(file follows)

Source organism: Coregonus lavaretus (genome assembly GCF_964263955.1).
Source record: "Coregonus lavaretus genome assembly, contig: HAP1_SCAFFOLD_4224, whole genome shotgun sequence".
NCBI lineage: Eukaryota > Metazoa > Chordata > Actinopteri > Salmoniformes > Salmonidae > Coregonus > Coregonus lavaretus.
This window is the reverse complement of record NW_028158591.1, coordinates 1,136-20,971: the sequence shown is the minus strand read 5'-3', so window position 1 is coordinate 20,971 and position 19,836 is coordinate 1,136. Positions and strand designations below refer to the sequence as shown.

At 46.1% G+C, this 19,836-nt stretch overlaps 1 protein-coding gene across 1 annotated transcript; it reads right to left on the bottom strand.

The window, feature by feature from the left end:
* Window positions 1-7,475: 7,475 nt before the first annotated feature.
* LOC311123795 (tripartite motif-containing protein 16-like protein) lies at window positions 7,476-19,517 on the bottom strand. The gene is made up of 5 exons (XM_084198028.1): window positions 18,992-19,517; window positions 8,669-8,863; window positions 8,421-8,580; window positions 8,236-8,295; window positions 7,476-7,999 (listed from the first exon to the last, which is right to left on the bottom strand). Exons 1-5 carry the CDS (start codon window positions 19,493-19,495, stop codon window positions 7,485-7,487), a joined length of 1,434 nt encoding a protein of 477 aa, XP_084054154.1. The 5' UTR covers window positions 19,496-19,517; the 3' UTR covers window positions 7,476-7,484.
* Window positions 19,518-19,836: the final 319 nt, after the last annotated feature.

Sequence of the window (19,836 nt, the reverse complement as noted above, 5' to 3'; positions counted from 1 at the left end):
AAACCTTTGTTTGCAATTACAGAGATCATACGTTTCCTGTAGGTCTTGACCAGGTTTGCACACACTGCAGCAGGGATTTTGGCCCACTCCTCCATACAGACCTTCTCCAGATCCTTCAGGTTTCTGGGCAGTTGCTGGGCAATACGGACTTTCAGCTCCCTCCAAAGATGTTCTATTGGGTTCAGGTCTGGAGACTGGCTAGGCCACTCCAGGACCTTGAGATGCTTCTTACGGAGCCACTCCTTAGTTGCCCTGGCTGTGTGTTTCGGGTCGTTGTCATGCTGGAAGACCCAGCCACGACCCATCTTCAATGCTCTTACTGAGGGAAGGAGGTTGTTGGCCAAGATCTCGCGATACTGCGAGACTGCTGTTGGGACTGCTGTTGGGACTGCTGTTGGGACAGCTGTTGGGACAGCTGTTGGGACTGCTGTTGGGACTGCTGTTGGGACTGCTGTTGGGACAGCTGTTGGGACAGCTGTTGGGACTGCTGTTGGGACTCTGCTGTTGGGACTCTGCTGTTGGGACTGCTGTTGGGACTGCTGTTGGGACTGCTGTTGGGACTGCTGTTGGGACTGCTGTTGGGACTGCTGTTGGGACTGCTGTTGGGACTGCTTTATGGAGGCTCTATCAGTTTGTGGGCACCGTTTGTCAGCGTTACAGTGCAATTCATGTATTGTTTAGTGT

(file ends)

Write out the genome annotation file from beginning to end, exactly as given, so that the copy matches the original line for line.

Source organism: Coregonus lavaretus (genome assembly GCF_964263955.1).
Source record: "Coregonus lavaretus genome assembly, contig: HAP1_SCAFFOLD_4224, whole genome shotgun sequence".
NCBI lineage: Eukaryota > Metazoa > Chordata > Actinopteri > Salmoniformes > Salmonidae > Coregonus > Coregonus lavaretus.
This window is the reverse complement of record NW_028158591.1, coordinates 1,136-20,971: the sequence shown is the minus strand read 5'-3', so window position 1 is coordinate 20,971 and position 19,836 is coordinate 1,136. Positions and strand designations below refer to the sequence as shown.

At 46.1% G+C, this 19,836-nt stretch overlaps 1 protein-coding gene across 1 annotated transcript; it reads right to left on the bottom strand.

The window, feature by feature from the left end:
* Window positions 1-7,475: 7,475 nt before the first annotated feature.
* LOC311123795 (tripartite motif-containing protein 16-like protein) lies at window positions 7,476-19,517 on the bottom strand. The gene is made up of 5 exons (XM_084198028.1): window positions 18,992-19,517; window positions 8,669-8,863; window positions 8,421-8,580; window positions 8,236-8,295; window positions 7,476-7,999 (listed from the first exon to the last, which is right to left on the bottom strand). Exons 1-5 carry the CDS (start codon window positions 19,493-19,495, stop codon window positions 7,485-7,487), a joined length of 1,434 nt encoding a protein of 477 aa, XP_084054154.1. The 5' UTR covers window positions 19,496-19,517; the 3' UTR covers window positions 7,476-7,484.
* Window positions 19,518-19,836: the final 319 nt, after the last annotated feature.

Sequence of the window (19,836 nt, the reverse complement as noted above, 5' to 3'; positions counted from 1 at the left end):
AAACCTTTGTTTGCAATTACAGAGATCATACGTTTCCTGTAGGTCTTGACCAGGTTTGCACACACTGCAGCAGGGATTTTGGCCCACTCCTCCATACAGACCTTCTCCAGATCCTTCAGGTTTCTGGGCAGTTGCTGGGCAATACGGACTTTCAGCTCCCTCCAAAGATGTTCTATTGGGTTCAGGTCTGGAGACTGGCTAGGCCACTCCAGGACCTTGAGATGCTTCTTACGGAGCCACTCCTTAGTTGCCCTGGCTGTGTGTTTCGGGTCGTTGTCATGCTGGAAGACCCAGCCACGACCCATCTTCAATGCTCTTACTGAGGGAAGGAGGTTGTTGGCCAAGATCTCGCGATACTGCGAGACTGCTGTTGGGACTGCTGTTGGGACTGCTGTTGGGACAGCTGTTGGGACAGCTGTTGGGACTGCTGTTGGGACTGCTGTTGGGACTGCTGTTGGGACAGCTGTTGGGACAGCTGTTGGGACTGCTGTTGGGACTCTGCTGTTGGGACTCTGCTGTTGGGACTGCTGTTGGGACTGCTGTTGGGACTGCTGTTGGGACTGCTGTTGGGACTGCTGTTGGGACTGCTGTTGGGACTGCTGTTGGGACTGCTTTATGGAGGCTCTATCAGTTTGTGGGCACCGTTTGTCAGCGTTACAGTGCAATTCATGTATTGTTTAGTGT